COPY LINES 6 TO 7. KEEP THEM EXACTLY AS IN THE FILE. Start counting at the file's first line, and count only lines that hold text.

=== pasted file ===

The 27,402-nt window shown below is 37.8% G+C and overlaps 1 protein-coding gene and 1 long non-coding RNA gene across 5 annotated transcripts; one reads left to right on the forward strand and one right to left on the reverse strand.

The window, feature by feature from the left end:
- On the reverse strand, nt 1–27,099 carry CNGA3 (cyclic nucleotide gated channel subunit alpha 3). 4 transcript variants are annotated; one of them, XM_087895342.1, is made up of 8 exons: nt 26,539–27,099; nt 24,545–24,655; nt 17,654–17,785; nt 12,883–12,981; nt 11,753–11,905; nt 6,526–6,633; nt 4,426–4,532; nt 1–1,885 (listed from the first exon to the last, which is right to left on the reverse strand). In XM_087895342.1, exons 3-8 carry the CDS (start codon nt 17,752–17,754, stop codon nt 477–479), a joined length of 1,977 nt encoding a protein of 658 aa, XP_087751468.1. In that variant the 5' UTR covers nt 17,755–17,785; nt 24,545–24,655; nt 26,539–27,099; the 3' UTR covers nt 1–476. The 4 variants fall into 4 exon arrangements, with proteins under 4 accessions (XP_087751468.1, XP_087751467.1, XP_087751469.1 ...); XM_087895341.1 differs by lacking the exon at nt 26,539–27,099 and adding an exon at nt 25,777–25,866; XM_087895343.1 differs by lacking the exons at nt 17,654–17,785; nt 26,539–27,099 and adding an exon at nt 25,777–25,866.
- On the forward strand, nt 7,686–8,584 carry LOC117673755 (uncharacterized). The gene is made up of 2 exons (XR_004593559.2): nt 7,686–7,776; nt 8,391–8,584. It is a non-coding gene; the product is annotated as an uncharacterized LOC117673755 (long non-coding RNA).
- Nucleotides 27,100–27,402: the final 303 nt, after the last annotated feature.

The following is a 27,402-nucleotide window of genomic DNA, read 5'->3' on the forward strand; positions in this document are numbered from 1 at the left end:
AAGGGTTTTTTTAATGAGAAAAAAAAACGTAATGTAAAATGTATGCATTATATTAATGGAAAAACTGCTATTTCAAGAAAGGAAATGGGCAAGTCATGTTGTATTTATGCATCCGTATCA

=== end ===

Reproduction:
The following is a 27,402-nucleotide window of genomic DNA, read 5'->3' on the forward strand; positions in this document are numbered from 1 at the left end:
AAGGGTTTTTTTAATGAGAAAAAAAAACGTAATGTAAAATGTATGCATTATATTAATGGAAAAACTGCTATTTCAAGAAAGGAAATGGGCAAGTCATGTTGTATTTATGCATCCGTATCA